DALLAS - With some trepidation, Denton County, north of Dallas and Fort Worth, will test the strength of its triple-A credit rating in a competitive sale of $104 million of general obligation bonds next week.
Bids to managing director John Martin at financial adviser Southwest Securities are due by 11 a.m. Central Daylight Time Monday by mail or on Ipreo's Parity system. Denton County commissioners will award bonds to the winner at a meeting Tuesday morning, or reject all bids.
The bonds carry top ratings from Standard & Poor's but are awaiting an opinion from Moody's Investors Service. Moody's current rating for the county is Aa1. Fitch Ratings does not rate the county's general obligation debt.
In a meeting last month at which commissioners unanimously agreed to offer the bonds, some commissioners said they were concerned about the still erratic bond market amid the continuing recession. Precinct 1 commissioner Hugh Coleman proposed a quick sale of the county's older buildings so the money could be used to pay off the bond debt.
But County Judge Mary Horn told commissioners that, all things considered, it was a good time for a highly rated issuer to borrow. Nevertheless, she said the original plan to issue $117 million was reduced to $104 million.
Next week's issue is carved from $495 million of general obligation bonds approved by voters last November. The bond program, known as TRIP - for Transportation Road Improvement Program - began with a voter authorization of $187 million in 2004.
"To date, we have leveraged that funding into $2 billion in much-needed transportation projects," Horn said. "That is a 975% return."
After next week's issue, Denton will have $471 million of authorized but unissued debt.
The 2008 bond package was split into two major components. One proposition provided $310 million worth of road projects, and the other would set aside $185 million for buildings and technology.
The technology package includes fiber optic cables for the county computer network and a new juvenile case-management system.
Officials also plan to complete the second and third phases of the county administrative complex, expand the jail, build a government center in Lewisville, and expand juvenile detention. Money from the 2004 voter-approved bond is paying for the first phase of the administrative complex.
Positioned atop Dallas and Tarrant counties, Denton County has grown rapidly as a suburban center with good highway connections to Dallas-Fort Worth International Airport.
Since the 2000 census, the county's population has grown more than 38% to an estimated 599,350. However, that growth has slowed since the recession began, according to the North Central Texas Council of Governments.
The region added an estimated 92,480 people over the last year, bringing the population up to 6.6 million, according to a recent report from the group.
"However, last year's growth represents a departure when compared to that of previous years," the report said. "For the first time in 13 years, the region's estimated annual population growth was less than 100,000. This slowing of growth is a reflection of the national mortgage crisis and ensuing economic recession that dramatically affected new home construction and employment growth."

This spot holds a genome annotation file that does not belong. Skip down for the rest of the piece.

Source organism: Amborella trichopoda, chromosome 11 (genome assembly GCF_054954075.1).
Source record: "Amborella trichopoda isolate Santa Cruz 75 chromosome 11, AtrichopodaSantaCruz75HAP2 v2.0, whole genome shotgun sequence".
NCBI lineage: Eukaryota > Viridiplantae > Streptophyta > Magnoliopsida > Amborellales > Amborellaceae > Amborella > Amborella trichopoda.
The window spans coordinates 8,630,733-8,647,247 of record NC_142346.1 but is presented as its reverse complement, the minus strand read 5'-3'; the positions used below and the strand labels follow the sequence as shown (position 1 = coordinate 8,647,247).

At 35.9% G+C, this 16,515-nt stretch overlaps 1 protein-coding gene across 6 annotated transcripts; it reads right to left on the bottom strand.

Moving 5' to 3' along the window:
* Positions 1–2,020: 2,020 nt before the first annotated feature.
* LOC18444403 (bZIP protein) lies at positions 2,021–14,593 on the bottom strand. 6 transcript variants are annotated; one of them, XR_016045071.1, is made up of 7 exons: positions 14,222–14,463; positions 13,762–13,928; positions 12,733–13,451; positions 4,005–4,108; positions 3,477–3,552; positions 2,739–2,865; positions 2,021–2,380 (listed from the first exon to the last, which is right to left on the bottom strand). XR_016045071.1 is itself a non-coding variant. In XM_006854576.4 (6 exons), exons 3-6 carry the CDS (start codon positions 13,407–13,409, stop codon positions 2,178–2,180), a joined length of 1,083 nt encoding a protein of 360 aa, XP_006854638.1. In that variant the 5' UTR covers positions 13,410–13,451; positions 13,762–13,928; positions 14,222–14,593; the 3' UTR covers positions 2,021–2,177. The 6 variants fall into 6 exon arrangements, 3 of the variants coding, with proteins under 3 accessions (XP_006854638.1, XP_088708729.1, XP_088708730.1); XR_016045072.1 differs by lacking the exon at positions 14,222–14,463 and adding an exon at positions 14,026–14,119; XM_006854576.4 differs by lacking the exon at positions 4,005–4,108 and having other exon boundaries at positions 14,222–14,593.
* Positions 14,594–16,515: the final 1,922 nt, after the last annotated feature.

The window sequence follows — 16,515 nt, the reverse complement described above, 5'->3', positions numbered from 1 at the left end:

Assessed property value, which increased by 12.9% from 2007 to 2008, has also slowed. County officials expect to learn the current assessed values on May 15.
Foreclosure filings for May in the Dallas-Fort Worth area soared 25% to a record high, according to the Addison, Tex.-based Foreclosure Listing Service.
Dallas-area home prices were down 4.5% from a year ago in the latest measure by Standard & Poor's/Case-Shiller. Dallas' decline compares with an overall 18.6 percent nationwide drop in prices in February from a year earlier. Dallas had the smallest price decrease among the 20 cities surveyed.
Another hit to the tax rolls comes from the transition of the Denton Presbyterian Hospital to a nonprofit this year. Valued at $97.7 million by the Denton Central Appraisal District, the hospital paid about $2.9 million in property taxes for 2008, including about $300,000 to the county, officials said.
On the upside, the University of North Texas' spring 2009 enrollment hit a record 33,366, increasing by 3.6%. UNT students last fall also approved higher fees to help finance a new football stadium and athletic complex. A new stadium can only be built with funds raised by private donors and student fees because Texas law does not allow state funds to be used for construction of athletic facilities. Texas law also says student fees can fund no more than 50% of the cost.
The new stadium will replace 56-year-old Fouts Field, where much of the infrastructure is outdated. Originally opened to accommodate 20,000 fans, Fouts Field is no longer a viable home for the North Texas football program and other events.
Meanwhile, the nascent Denton County Transportation Authority last month broke ground on its first station for the commuter rail line that is scheduled to link up with the Dallas Area Rapid Transit Authority next year. The project includes 21 miles of rail, five stations, a bicycle-pedestrian trail and a maintenance facility. Completion of the DCTA line will coincide with DART's completion of its Green Line connecting downtown Dallas to the northern suburb of Carrollton, where the two systems will link.
The rail line will give students in Dallas an easy way to commute to the UNT campus and will ultimately connect the main campus with the new UNT Dallas campus south of downtown.